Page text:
Sunday, 1 February 2009

4th Sunday in Ordinary Time Year B

Mark’s Gospel continues with another revelation of the divinity of Christ. Demons possessing a man knew the true identity of Christ as they shouted: “We know you are the Holy One of God”. This Holy One of God made a deep impression as He taught with authority in the synagogue.

His authority in word (teaching in the synagogue) and deed (driving out the demons) signals the beginning of the Messianic age where Satan’s reign is being curtailed. This exercise of authority is set within the context of service. Christ’s authority is always in the service of the Kingdom. We know this for sure when later in Mark’s Gospel two of the disciples asked for positions of power only to be met by Christ re-directing their passion or their desire to service. “The rulers of the world lord it over the people. But you rule by serving”.

This Sunday we ask what it means for Christians to speak and to act with authority.

We answer the question by first talking about acting with authority. We are familiar with “actions” that must be part of our discipleship. Jesus is the primary example of action on behalf of the poor, the widow and the orphaned. Today, He drove out the evil spirits. In the area of action, without a doubt, we excel. In a sense, we are an authority in the area of advocacy or action on behalf of the poor. No doubt we can do better but still, look at the many agencies of charity that is borne of Christian action. In fact, one of the comments heard post 2004 Tsunami was that many Christian aid agencies were the first to mobilise assistance to a region which was predominant of another religion. Our actions on behalf of God’s people cut across religious lines. But, charitable actions are not the preserve of Christians.

While we may excel at charity, what we may have failed to do is to make a stronger connexion between our conscience and our charity. If you like, it is not enough to be charitable because, as stated above, charity is not the preserve of Christian discipleship. What is required is that we speak with authority. This is where we might head into some difficulty.

It is not easy to speak with authority. In general, those in authority have abused their position of power. We experience doctors who are somewhat careless with their diagnosis or police rigging evidence to make a case. In this country, what is glaringly apparent are the ways many politicians have blatantly enriched themselves through the abuse of their authority. Failure of those in authority has turned the public to suspicion of authority in general.

The point is, many a times we dare not speak “with authority” because we have fractured consciences. This is evident as we tend to say, “Who am I to judge?” The attitude may be noble. But beyond this nobility what we actually encounter is a fear that we might not be “good” enough to judge. In some cases, we have taken the challenge of Jesus personally: “Let he who has no sin cast the first stone”. Again that might be noble, but, unfortunately, this may also mean that in most cases we have actually used our personal standard of morality as the criterion for judgement. It means that, “if I am not holy or good, I keep my mouth shut”. It is as if I, or what I am capable of, were the standard of morality.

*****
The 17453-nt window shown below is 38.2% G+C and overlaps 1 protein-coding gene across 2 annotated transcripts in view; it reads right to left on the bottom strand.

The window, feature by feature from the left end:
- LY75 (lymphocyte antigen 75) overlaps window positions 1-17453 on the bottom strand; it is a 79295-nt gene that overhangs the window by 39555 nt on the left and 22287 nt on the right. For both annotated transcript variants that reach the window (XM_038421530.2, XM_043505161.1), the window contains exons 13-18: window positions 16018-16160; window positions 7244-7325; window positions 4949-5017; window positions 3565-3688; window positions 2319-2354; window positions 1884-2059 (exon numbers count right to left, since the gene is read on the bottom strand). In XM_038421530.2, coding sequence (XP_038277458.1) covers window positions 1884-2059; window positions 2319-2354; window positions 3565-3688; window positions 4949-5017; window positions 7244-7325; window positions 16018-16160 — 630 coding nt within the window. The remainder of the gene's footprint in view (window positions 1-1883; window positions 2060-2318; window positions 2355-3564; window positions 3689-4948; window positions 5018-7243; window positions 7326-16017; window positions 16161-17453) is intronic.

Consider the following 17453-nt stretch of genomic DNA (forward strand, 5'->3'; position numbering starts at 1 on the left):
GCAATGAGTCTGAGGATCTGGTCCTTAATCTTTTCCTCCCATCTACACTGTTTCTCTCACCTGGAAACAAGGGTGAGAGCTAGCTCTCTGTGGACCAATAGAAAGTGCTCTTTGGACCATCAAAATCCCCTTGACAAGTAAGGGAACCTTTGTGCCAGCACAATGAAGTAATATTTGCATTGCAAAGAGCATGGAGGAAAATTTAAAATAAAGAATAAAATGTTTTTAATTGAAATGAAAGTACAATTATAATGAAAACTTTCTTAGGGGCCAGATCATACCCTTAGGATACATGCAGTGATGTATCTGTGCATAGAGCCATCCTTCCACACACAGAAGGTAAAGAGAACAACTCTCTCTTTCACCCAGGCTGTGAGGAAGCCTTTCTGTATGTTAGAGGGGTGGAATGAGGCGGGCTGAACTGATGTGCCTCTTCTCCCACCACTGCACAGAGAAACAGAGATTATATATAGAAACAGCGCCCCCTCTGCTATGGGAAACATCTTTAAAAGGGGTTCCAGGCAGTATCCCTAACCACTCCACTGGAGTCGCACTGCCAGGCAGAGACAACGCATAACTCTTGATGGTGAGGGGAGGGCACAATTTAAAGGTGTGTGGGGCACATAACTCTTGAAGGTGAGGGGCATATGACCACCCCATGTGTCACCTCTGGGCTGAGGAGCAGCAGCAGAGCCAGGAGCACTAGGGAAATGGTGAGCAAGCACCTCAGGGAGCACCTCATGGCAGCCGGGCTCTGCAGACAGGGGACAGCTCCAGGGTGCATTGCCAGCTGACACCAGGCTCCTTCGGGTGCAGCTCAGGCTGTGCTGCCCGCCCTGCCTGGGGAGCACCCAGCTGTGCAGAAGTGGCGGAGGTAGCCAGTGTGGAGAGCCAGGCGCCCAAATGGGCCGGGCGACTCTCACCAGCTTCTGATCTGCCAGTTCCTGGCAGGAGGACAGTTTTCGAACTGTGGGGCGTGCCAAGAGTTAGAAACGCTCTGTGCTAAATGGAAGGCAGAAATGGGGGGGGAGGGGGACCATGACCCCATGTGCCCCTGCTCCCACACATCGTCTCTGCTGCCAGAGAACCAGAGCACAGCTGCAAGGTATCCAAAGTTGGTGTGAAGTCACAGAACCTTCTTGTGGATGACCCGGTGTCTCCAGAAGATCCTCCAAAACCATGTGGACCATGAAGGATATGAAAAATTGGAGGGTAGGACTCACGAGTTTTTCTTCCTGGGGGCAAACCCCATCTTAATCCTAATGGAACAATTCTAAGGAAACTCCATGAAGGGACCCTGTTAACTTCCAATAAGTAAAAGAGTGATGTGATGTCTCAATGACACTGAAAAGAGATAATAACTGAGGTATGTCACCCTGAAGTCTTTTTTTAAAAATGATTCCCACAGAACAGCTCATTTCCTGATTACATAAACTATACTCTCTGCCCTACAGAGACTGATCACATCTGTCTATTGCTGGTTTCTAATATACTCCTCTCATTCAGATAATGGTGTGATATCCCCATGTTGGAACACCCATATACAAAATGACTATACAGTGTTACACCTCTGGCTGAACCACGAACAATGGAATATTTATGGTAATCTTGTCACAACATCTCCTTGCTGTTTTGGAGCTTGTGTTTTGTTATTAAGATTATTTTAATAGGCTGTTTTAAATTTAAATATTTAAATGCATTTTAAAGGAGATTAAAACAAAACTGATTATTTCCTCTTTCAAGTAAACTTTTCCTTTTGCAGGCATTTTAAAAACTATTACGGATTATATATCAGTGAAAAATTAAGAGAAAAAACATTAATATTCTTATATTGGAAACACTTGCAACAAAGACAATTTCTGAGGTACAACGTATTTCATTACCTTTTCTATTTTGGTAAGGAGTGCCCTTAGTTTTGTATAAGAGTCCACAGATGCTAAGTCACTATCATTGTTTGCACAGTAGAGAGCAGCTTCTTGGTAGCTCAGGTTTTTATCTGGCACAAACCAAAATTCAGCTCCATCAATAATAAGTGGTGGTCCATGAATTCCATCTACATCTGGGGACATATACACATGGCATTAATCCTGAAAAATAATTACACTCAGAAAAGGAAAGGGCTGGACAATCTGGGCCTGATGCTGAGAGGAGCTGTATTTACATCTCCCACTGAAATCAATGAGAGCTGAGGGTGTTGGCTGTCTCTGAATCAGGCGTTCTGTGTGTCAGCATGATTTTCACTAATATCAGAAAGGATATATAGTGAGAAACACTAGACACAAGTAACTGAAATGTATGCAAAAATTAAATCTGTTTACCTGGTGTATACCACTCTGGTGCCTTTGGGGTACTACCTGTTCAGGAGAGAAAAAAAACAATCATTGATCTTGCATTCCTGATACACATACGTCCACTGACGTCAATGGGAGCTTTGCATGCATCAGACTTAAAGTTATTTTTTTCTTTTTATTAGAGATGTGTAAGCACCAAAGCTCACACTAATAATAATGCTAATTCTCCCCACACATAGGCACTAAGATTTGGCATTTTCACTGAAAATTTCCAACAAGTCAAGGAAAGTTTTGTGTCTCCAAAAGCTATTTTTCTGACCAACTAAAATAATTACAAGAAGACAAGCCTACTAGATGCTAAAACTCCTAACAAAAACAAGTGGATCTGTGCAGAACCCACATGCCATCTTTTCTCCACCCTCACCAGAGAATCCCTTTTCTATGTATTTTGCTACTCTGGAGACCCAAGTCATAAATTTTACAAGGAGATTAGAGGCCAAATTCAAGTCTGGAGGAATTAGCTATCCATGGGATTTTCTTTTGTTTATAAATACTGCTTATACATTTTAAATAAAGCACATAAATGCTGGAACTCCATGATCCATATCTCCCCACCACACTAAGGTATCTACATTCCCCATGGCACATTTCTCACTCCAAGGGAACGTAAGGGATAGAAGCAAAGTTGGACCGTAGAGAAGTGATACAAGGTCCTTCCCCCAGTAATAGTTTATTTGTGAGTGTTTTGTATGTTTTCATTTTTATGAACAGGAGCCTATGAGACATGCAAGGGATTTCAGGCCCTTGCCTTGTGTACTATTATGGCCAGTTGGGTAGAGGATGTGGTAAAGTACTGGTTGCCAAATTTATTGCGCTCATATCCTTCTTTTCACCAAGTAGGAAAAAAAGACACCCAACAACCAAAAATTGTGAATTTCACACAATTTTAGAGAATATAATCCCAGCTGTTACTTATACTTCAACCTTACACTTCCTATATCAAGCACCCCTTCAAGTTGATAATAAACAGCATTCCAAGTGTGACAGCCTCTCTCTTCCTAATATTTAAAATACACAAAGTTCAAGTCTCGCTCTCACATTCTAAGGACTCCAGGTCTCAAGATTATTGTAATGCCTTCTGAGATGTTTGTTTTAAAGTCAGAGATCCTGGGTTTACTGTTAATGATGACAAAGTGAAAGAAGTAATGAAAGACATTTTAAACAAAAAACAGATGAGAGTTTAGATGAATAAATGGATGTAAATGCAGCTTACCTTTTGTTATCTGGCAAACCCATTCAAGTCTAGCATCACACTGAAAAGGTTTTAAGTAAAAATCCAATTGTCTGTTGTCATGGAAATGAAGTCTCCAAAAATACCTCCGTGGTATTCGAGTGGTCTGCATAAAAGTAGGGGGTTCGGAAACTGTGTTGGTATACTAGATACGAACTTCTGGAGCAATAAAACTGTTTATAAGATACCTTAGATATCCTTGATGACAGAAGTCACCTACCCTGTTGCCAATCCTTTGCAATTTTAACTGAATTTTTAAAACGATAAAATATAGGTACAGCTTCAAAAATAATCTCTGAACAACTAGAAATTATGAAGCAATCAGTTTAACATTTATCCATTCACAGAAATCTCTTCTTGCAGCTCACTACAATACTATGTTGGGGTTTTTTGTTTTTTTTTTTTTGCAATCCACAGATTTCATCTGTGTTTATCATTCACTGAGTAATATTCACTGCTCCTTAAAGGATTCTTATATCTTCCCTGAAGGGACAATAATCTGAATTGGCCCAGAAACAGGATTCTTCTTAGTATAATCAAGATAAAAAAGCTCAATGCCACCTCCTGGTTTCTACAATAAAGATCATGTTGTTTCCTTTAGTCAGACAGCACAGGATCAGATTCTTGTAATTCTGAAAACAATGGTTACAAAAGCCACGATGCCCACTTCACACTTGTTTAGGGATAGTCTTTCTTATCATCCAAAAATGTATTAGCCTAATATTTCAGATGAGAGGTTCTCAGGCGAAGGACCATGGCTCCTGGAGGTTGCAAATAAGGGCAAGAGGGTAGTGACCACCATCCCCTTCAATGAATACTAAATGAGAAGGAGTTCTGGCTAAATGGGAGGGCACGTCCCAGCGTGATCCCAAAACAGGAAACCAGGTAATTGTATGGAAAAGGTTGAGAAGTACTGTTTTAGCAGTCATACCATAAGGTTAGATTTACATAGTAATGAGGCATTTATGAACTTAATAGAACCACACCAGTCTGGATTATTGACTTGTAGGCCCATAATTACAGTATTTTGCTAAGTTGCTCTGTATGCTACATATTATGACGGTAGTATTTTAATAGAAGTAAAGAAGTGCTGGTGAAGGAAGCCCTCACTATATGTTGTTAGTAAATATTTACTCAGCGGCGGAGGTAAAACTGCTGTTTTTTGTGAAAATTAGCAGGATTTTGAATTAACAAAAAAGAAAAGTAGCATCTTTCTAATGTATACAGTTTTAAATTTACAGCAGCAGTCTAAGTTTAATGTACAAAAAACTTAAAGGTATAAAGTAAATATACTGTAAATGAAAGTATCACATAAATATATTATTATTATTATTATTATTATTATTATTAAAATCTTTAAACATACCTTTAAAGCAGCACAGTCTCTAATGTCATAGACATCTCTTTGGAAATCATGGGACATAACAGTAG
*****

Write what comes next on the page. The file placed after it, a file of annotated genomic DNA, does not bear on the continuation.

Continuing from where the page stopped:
When personal morality becomes the measure for our interaction, what is observable is a breakdown in civil and rational society because we fear someone who will say, “Who are you to judge me”. Just observe our “modern” neighbourhoods turning “polite”. Just as long as we are polite, that is acceptable. The fact is we are afraid. What happens is that truth becomes trapped in personality or rather truth becomes something which in its essence cannot be truly communicated in a rational manner. At a personal level, truth is about me—what I think or what I feel. And at the level of society, we know this to be happening when groups begin to lobby or take entrenched positions. When we begin to protect our personal interest or the interest of the group, race, religion or culture, then truth is the casualty. We can’t begin to approximate at truth when we are protecting our interest.

Today, as Christ spoke with authority, it is an invitation to return to morality. Morality is not just about doing things but rather a position of the heart. In the 2nd Reading, St Paul spoke of freedom from worry in the context of marriage. But the freedom he was referring to was really a freedom that arose from devotion to the Lord’s affairs. What is the Lord’s affair if it is not living up to the standards of God? Morality is a position of the human heart with regard to God. When there is a unity between God and the religious person, what follows is the freedom of authority. This is the basis for our discipleship.

What is definitely a challenge is for us to live up to a standard of personal responsibility that is beyond just the self. Credibility and consistency are necessary so that we can speak with authority. It is an authority that does not assert that God is on our side but rather proclaims that we are on God’s side; that we are devoted to God’s affairs. Otherwise, we will continue to act at best, with limited authority or at worst, on our own authority. What happens with limited authority is that we will begin to use fear or intimidation to bolster our already weakened authority. I am sure I don’t need to spell out where one can encounter this form of authority

We have no respect for that kind of authority. Thus, what is needed is the authority that comes with the freedom to stand before God with a conscience that is clear. It is not easy but neither is it impossible. We will fail but that is no reason to give up. We ask God because He is the source of that authority for both our speech and our action. We rely on His grace to narrow the gap between our word and our action. That is the pathway to authority of word and action.